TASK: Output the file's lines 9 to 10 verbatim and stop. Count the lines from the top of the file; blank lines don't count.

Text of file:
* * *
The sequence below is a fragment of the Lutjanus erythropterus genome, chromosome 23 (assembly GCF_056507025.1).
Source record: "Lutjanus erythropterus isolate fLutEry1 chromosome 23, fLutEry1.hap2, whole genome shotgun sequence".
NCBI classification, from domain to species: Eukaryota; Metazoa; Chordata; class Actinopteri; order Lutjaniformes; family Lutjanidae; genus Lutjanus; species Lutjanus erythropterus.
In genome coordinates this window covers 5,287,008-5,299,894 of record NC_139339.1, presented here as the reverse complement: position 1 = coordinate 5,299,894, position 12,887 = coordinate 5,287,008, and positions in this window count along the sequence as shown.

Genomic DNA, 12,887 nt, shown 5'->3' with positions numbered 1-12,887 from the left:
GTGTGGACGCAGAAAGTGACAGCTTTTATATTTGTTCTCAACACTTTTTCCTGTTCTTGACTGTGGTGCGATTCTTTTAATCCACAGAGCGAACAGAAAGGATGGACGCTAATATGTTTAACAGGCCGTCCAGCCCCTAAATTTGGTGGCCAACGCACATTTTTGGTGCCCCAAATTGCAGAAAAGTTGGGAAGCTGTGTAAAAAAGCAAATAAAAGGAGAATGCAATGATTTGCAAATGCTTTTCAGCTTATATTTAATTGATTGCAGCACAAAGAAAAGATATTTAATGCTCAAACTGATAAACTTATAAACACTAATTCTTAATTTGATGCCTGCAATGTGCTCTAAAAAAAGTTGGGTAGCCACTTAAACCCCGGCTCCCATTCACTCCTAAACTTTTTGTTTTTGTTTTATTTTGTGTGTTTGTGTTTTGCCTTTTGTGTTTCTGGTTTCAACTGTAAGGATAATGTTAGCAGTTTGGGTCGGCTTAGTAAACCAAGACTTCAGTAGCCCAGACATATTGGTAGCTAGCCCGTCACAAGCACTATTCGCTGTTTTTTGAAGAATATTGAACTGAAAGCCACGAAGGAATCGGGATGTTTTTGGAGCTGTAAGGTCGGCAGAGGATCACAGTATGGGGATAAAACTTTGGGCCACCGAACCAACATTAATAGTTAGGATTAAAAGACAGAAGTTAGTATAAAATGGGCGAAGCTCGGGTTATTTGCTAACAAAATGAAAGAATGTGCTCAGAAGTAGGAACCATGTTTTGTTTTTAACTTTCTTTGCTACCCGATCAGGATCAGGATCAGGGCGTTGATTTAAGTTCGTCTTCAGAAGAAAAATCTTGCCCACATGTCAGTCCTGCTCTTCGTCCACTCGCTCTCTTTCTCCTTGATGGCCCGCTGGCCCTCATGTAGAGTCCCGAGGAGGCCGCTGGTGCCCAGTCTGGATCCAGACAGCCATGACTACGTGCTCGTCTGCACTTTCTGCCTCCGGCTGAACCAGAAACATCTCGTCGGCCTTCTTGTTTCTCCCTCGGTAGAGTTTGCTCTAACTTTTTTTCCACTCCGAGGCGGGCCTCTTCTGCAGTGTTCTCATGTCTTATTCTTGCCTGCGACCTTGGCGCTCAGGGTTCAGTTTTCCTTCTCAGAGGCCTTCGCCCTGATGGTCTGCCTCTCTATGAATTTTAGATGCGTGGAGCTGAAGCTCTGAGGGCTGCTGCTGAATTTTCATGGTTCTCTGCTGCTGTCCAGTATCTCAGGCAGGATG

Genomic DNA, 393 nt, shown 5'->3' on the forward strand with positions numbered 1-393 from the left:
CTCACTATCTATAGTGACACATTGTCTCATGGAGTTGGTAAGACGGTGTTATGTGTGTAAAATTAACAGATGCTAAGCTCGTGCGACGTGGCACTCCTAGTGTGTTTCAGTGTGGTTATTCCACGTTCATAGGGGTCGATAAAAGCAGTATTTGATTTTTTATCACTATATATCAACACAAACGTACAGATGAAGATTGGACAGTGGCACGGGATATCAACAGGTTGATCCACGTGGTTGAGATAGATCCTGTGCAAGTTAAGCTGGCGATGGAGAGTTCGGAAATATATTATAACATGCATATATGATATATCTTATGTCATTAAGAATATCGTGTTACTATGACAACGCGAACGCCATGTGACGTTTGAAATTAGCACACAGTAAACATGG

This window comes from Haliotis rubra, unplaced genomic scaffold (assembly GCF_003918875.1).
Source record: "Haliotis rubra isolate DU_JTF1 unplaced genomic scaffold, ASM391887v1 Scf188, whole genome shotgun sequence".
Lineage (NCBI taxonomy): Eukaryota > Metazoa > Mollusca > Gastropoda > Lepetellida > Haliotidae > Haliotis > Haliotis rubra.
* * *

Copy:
This window comes from Haliotis rubra, unplaced genomic scaffold (assembly GCF_003918875.1).
Source record: "Haliotis rubra isolate DU_JTF1 unplaced genomic scaffold, ASM391887v1 Scf188, whole genome shotgun sequence".